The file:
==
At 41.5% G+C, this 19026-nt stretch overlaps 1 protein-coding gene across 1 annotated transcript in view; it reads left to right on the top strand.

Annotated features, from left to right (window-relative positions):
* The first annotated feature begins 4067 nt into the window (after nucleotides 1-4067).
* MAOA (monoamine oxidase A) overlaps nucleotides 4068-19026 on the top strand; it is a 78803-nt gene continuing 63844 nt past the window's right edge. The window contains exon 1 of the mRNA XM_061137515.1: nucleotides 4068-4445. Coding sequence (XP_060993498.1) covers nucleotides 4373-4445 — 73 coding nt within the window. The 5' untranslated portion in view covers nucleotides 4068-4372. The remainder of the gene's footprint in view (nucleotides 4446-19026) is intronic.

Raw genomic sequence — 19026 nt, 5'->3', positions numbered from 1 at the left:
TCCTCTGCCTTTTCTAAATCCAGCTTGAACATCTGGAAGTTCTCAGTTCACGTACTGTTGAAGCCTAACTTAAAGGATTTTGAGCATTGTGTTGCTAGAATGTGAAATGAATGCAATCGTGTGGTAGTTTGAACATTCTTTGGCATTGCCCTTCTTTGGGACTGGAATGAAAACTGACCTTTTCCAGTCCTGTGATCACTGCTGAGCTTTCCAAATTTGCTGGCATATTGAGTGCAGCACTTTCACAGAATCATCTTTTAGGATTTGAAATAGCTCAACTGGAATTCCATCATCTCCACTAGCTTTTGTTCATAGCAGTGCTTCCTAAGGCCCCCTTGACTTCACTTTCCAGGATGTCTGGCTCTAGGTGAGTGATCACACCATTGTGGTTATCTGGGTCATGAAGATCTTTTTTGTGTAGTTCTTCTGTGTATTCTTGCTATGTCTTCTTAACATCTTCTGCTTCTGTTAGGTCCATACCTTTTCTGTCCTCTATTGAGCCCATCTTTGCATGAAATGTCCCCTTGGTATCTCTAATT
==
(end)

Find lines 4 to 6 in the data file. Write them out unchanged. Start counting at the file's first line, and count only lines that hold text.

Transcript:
* MAOA (monoamine oxidase A) overlaps nucleotides 4068-19026 on the top strand; it is a 78803-nt gene continuing 63844 nt past the window's right edge. The window contains exon 1 of the mRNA XM_061137515.1: nucleotides 4068-4445. Coding sequence (XP_060993498.1) covers nucleotides 4373-4445 — 73 coding nt within the window. The 5' untranslated portion in view covers nucleotides 4068-4372. The remainder of the gene's footprint in view (nucleotides 4446-19026) is intronic.

Raw genomic sequence — 19026 nt, 5'->3', positions numbered from 1 at the left:
TCCTCTGCCTTTTCTAAATCCAGCTTGAACATCTGGAAGTTCTCAGTTCACGTACTGTTGAAGCCTAACTTAAAGGATTTTGAGCATTGTGTTGCTAGAATGTGAAATGAATGCAATCGTGTGGTAGTTTGAACATTCTTTGGCATTGCCCTTCTTTGGGACTGGAATGAAAACTGACCTTTTCCAGTCCTGTGATCACTGCTGAGCTTTCCAAATTTGCTGGCATATTGAGTGCAGCACTTTCACAGAATCATCTTTTAGGATTTGAAATAGCTCAACTGGAATTCCATCATCTCCACTAGCTTTTGTTCATAGCAGTGCTTCCTAAGGCCCCCTTGACTTCACTTTCCAGGATGTCTGGCTCTAGGTGAGTGATCACACCATTGTGGTTATCTGGGTCATGAAGATCTTTTTTGTGTAGTTCTTCTGTGTATTCTTGCTATGTCTTCTTAACATCTTCTGCTTCTGTTAGGTCCATACCTTTTCTGTCCTCTATTGAGCCCATCTTTGCATGAAATGTCCCCTTGGTATCTCTAATT